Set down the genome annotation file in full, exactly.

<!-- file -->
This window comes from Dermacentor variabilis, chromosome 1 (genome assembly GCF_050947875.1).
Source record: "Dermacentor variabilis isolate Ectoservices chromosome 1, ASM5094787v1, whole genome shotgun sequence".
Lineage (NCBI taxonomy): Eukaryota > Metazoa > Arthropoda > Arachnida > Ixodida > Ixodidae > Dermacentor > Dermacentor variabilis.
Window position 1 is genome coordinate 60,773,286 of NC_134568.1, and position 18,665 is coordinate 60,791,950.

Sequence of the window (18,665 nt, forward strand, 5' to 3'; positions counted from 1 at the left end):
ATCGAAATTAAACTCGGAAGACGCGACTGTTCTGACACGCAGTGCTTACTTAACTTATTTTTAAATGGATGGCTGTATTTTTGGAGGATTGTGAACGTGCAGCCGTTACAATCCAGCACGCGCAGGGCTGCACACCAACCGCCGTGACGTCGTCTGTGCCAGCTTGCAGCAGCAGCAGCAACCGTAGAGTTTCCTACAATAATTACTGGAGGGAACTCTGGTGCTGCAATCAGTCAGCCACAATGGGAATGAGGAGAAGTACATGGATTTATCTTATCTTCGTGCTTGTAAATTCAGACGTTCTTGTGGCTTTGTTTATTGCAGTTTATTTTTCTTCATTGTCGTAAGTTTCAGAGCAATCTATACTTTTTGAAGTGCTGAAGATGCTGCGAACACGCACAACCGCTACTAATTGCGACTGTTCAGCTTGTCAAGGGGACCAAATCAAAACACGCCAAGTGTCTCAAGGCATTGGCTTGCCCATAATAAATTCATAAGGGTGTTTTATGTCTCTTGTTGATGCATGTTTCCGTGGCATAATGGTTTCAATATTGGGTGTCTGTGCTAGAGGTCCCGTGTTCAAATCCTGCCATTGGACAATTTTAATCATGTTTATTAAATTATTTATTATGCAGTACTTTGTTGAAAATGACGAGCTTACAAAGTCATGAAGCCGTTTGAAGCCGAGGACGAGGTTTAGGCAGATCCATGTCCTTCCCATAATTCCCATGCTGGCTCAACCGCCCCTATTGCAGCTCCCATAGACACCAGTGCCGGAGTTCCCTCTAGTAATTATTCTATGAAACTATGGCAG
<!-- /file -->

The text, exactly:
This window comes from Dermacentor variabilis, chromosome 1 (genome assembly GCF_050947875.1).
Source record: "Dermacentor variabilis isolate Ectoservices chromosome 1, ASM5094787v1, whole genome shotgun sequence".
Lineage (NCBI taxonomy): Eukaryota > Metazoa > Arthropoda > Arachnida > Ixodida > Ixodidae > Dermacentor > Dermacentor variabilis.
Window position 1 is genome coordinate 60,773,286 of NC_134568.1, and position 18,665 is coordinate 60,791,950.

Sequence of the window (18,665 nt, forward strand, 5' to 3'; positions counted from 1 at the left end):
ATCGAAATTAAACTCGGAAGACGCGACTGTTCTGACACGCAGTGCTTACTTAACTTATTTTTAAATGGATGGCTGTATTTTTGGAGGATTGTGAACGTGCAGCCGTTACAATCCAGCACGCGCAGGGCTGCACACCAACCGCCGTGACGTCGTCTGTGCCAGCTTGCAGCAGCAGCAGCAACCGTAGAGTTTCCTACAATAATTACTGGAGGGAACTCTGGTGCTGCAATCAGTCAGCCACAATGGGAATGAGGAGAAGTACATGGATTTATCTTATCTTCGTGCTTGTAAATTCAGACGTTCTTGTGGCTTTGTTTATTGCAGTTTATTTTTCTTCATTGTCGTAAGTTTCAGAGCAATCTATACTTTTTGAAGTGCTGAAGATGCTGCGAACACGCACAACCGCTACTAATTGCGACTGTTCAGCTTGTCAAGGGGACCAAATCAAAACACGCCAAGTGTCTCAAGGCATTGGCTTGCCCATAATAAATTCATAAGGGTGTTTTATGTCTCTTGTTGATGCATGTTTCCGTGGCATAATGGTTTCAATATTGGGTGTCTGTGCTAGAGGTCCCGTGTTCAAATCCTGCCATTGGACAATTTTAATCATGTTTATTAAATTATTTATTATGCAGTACTTTGTTGAAAATGACGAGCTTACAAAGTCATGAAGCCGTTTGAAGCCGAGGACGAGGTTTAGGCAGATCCATGTCCTTCCCATAATTCCCATGCTGGCTCAACCGCCCCTATTGCAGCTCCCATAGACACCAGTGCCGGAGTTCCCTCTAGTAATTATTCTATGAAACTATGGCAG